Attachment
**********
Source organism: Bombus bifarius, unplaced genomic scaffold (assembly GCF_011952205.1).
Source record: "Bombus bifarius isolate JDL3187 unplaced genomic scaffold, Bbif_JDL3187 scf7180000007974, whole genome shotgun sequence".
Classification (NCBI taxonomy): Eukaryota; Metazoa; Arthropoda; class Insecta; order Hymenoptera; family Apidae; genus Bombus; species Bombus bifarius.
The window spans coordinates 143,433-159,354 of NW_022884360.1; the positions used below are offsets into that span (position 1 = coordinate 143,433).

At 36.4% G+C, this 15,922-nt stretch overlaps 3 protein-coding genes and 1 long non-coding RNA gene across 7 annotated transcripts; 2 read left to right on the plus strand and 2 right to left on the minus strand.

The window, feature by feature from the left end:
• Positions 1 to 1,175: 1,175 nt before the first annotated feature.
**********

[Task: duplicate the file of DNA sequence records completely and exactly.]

Source organism: Bombus bifarius, unplaced genomic scaffold (assembly GCF_011952205.1).
Source record: "Bombus bifarius isolate JDL3187 unplaced genomic scaffold, Bbif_JDL3187 scf7180000007974, whole genome shotgun sequence".
Classification (NCBI taxonomy): Eukaryota; Metazoa; Arthropoda; class Insecta; order Hymenoptera; family Apidae; genus Bombus; species Bombus bifarius.
The window spans coordinates 143,433-159,354 of NW_022884360.1; the positions used below are offsets into that span (position 1 = coordinate 143,433).

At 36.4% G+C, this 15,922-nt stretch overlaps 3 protein-coding genes and 1 long non-coding RNA gene across 7 annotated transcripts; 2 read left to right on the plus strand and 2 right to left on the minus strand.

The window, feature by feature from the left end:
• Positions 1 to 1,175: 1,175 nt before the first annotated feature.